Income taxes
Income taxes:

The Company accounts for income taxes under the asset and liability method, in which deferred tax assets and liabilities are recognized for the future tax consequences attributable to differences between the financial statement carrying amounts of existing assets and liabilities and their respective tax bases and operating loss and tax credit carry forwards. Deferred tax assets and liabilities are measured using enacted tax rates expected to apply to taxable income in the years in which those temporary differences are expected to be recovered or settled. The effect on deferred tax assets and liabilities of a change in tax rates is recognized in operations in the period that includes the enactment date. A valuation allowance is required to the extent any deferred tax assets may not be realizable.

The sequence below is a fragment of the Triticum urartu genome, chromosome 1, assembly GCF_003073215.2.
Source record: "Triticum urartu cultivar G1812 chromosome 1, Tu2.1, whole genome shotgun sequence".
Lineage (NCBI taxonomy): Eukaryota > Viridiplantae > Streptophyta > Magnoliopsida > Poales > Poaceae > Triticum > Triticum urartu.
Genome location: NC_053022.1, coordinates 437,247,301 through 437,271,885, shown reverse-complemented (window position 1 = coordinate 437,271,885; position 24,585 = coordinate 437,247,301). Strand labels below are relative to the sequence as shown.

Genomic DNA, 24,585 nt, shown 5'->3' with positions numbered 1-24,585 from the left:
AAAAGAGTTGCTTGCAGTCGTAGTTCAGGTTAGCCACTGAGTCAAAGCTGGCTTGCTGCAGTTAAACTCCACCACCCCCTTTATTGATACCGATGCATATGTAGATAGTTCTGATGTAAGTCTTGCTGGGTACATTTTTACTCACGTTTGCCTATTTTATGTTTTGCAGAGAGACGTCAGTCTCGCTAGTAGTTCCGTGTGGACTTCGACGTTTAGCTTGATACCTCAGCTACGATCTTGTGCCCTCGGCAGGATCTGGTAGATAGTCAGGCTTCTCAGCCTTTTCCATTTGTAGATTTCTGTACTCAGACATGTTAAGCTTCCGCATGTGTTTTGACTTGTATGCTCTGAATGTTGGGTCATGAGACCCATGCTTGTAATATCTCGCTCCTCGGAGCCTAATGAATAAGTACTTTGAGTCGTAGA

The Company does not have an accrual for uncertain tax positions as of December 31, 2016 and 2015.  

The Company's policy is to recognize interest and penalties accrued on any unrecognized tax benefits as a component of income tax expense. At December 31, 2016, the Company did not have any accrued interest or penalties associated with any unrecognized tax benefits, nor was any interest expense recognized during the years ended December 31, 2016 or 2015.
Stock-based compensation
Stock-based compensation:

The Company recognizes the cost of employee services received in exchange for an award of equity instruments in the financial statements which is measured based on the grant date fair value of the award. Stock-based compensation expense is recognized over the period during which an employee is required to provide service in exchange for the award (generally the vesting period). The Company estimates the fair value of each stock option at the grant date by using the Black-Scholes option pricing model.
Income (loss) per share
Income (loss) per share: